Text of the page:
The rise of the ETF industry has changed a lot about the business of investing. It has altered the way investors look at expenses, making it difficult to justify handing over 200 basis points (or more) each year to an active manager who can’t regularly beat a benchmark. It has also expanded the universe of investable securities; asset classes that were once available only to the biggest and richest investors (such as hedge fund strategies and commodities) are now readily available to anyone with an online broker.
ETFs have also changed the way investors look at indexes. When indexes were primarily benchmarks used to measure manager performance, few gave much thought to the rules or investment theses governing the construction and maintenance. But as indexes have evolved into (essentially) investable assets, the underlying methodologies have been more carefully scrutinized. As a result of this increased scrutiny, some of the flaws related to existing indexing strategies have been dragged into the spotlight, and a number of “alternative” weighting systems have been devised to address some of these shortcomings (see the Index Database for a complete list of indexes available through ETFs or filter ETFs by index with the ETF Screener).
The Problem(s) With Cap Weighting
Cap-weighted indexes became popular for a number of reasons. For starters, since the allocation to any given security will generally increase with its stock price, these benchmarks are very easy to maintain. Moreover, they make some intuitive sense as a slice of the entire investable universe; if an investor were to own the entire publicly traded stock market, the larger companies would account for a larger portion of total assets.
But there are some drawbacks to cap-weighting as well. Because of the direct link between stock prices and stock weighting, a market cap-weighted ETF will tend to overweight overvalued stocks and underweight undervalued stocks, which can obviously create a drag on returns. The alternatives to cap weighting have been numerous and creative. There are dozens of ETFs based on equal-weighted indexes that give an equivalent allocation to each component company (see Why EQL May Be A Better S&P 500 ETF Than SPY). WisdomTree pioneered ETFs based on indexes that determine allocations using earnings and dividends. And PowerShares teamed up with the folks at Research Affiliates for a line of ETFs based on Fundamental indexes that use four alternative measures of firm size (see Does Your Portfolio Need A RAFI ETF?).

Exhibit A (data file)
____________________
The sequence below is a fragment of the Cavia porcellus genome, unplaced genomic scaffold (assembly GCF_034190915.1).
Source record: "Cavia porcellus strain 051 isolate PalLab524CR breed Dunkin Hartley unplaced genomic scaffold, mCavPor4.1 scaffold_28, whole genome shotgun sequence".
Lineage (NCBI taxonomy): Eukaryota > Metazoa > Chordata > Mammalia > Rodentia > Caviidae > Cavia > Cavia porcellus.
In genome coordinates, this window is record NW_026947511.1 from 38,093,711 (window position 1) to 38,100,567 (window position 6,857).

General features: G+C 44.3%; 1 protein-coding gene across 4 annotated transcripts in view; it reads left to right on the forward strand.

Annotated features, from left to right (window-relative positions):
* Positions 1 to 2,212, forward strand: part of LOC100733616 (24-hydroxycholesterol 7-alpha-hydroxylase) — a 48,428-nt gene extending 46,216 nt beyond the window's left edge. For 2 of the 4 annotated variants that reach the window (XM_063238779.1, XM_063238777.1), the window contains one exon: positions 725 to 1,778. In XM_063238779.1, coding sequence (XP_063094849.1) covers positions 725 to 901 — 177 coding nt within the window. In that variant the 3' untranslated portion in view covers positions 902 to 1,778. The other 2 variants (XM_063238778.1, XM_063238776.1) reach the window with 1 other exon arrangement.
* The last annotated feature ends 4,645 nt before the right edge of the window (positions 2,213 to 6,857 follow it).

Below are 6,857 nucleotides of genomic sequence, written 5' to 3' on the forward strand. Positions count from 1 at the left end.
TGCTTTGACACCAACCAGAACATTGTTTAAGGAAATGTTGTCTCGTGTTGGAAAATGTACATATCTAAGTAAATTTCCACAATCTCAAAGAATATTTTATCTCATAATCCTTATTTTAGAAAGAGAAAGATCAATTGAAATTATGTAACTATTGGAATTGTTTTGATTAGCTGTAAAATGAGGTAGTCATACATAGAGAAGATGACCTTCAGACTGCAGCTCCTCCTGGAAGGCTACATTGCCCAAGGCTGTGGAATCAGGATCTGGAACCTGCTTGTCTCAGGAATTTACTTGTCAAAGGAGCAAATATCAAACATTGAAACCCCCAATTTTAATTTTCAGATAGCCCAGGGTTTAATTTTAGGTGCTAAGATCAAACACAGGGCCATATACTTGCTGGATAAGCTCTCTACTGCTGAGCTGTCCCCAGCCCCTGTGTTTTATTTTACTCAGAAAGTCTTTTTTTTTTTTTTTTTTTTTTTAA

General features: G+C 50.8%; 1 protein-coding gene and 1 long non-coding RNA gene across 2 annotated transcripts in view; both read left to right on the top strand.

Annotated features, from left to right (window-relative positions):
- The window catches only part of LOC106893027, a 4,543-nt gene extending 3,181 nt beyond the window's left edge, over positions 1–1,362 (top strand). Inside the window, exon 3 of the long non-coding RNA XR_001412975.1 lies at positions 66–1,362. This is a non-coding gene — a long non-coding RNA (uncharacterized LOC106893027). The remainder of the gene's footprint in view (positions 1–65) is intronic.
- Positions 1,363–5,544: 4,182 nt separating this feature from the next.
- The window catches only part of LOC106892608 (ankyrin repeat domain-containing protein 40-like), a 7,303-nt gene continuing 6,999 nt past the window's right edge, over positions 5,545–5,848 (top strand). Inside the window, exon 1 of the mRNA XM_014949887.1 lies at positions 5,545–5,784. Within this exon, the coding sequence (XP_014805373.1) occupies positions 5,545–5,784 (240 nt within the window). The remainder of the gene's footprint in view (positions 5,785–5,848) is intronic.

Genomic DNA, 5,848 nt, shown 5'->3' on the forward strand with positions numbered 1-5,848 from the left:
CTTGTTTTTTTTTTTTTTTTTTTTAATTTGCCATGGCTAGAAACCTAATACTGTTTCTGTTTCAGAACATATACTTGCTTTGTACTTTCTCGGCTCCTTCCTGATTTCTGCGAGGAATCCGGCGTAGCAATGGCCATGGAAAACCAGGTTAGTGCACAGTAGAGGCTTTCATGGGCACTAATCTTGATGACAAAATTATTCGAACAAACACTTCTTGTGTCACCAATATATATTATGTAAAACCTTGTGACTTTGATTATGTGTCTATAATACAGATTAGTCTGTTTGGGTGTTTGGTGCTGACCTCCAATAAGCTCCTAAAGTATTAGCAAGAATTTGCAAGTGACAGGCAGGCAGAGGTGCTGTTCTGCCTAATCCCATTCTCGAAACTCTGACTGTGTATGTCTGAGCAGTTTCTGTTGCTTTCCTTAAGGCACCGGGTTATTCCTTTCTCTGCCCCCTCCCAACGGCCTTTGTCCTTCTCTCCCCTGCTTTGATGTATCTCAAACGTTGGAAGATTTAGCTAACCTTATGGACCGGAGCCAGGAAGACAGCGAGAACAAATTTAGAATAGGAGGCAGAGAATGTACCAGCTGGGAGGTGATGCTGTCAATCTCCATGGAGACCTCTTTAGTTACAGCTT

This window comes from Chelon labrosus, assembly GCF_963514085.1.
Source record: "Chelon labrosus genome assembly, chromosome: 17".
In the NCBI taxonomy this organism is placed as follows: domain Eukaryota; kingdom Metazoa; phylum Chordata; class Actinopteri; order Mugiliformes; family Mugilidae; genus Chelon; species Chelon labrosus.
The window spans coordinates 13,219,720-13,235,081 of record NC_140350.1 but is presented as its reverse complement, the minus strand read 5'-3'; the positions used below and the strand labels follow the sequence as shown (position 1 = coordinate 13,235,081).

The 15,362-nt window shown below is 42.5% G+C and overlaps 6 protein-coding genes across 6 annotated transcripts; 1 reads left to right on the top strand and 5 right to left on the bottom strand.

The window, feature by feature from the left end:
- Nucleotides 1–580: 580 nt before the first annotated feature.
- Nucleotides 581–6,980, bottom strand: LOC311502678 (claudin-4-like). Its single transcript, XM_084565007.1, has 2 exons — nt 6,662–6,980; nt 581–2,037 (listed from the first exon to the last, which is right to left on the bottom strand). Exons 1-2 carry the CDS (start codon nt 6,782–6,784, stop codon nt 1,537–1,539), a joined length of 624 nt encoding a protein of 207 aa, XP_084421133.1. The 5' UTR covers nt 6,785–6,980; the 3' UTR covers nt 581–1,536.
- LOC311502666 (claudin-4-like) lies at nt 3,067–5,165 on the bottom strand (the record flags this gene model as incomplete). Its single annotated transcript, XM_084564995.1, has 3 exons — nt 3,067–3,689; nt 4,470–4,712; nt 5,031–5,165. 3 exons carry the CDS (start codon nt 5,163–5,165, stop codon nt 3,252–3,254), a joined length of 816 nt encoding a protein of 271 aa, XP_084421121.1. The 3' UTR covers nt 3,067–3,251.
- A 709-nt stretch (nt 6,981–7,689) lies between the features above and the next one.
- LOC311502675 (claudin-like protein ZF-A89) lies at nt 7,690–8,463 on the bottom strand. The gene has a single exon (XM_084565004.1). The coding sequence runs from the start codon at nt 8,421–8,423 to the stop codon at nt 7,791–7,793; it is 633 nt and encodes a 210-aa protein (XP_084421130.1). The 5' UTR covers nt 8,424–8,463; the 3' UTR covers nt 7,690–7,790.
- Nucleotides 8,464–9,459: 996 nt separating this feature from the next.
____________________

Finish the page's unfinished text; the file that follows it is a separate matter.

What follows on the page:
Revenue-Weighted ETFs Surge In Q1
Another option to traditional cap weighted indexes comes from Pennsylvania-based RevenueShares. The idea behind the RevenueShares line of ETFs is pretty simple. These funds hold the same basket of stocks that make up well-known cap-weighted indexes (such as the S&P 500) but use top line revenue, not market cap, to determine the weighting given to each. So theoretically, this methodology will underweight the stocks trading at a high price-to-revenue multiple and overweight those trading at a low multiple.
The distinction between cap-weighted ETFs and revenue-weighted funds seems relatively minor. But it can have a surprisingly large difference on bottom line returns. After whipping their cap-weighted counterparts in 2009, revenue-weighted ETFs have continued their impressive run in 2010. As of March 29, the three broad-based domestic equity funds had added further distance between themselves and the cap-weighted alternatives since the beginning of the year:
The RevenueShares Large Cap Fund (RWL) holds the same securities in the S&P 500, but determines the weight given to each based on top line revenue as opposed to market capitalization. The two ETFs tracking the S&P 500 (SPY and IVV) are both up about 5.3% on the year, while RWL is up more than 8%.
The RevenueShares Mid Cap Fund (RWK) is composed of the securities that make up the S&P MidCap 400. The two ETFs that track this index, including the SPDR MidCap 400 (MDY) and iShares S&P MidCap 400 Index Fund (IJH), are both up about 9.3% on the year; RWK has gained about 9.8%.
The RevenueShares Small Cap Fund (RWJ) is composed of the securities that make up the S&P SmallCap 600. The iShares S&P SmallCap 600 Index Fund (IJR), which tracks the cap-weighted index, is up about 9.3% so far in 2010, putting it nearly 300 basis points behind the similar RevenueShares fund.
RevenueShares has begun to catch the eye of ETF investors. The six funds offered by the firm now have nearly $400 million in assets (in addition to the three highlighted above, RevenueShares offers ETFs related to the S&P ADR Index, S&P 500 Financials Index, and Navellier Overall A-100 Index).
Disclosure: Long IVV.
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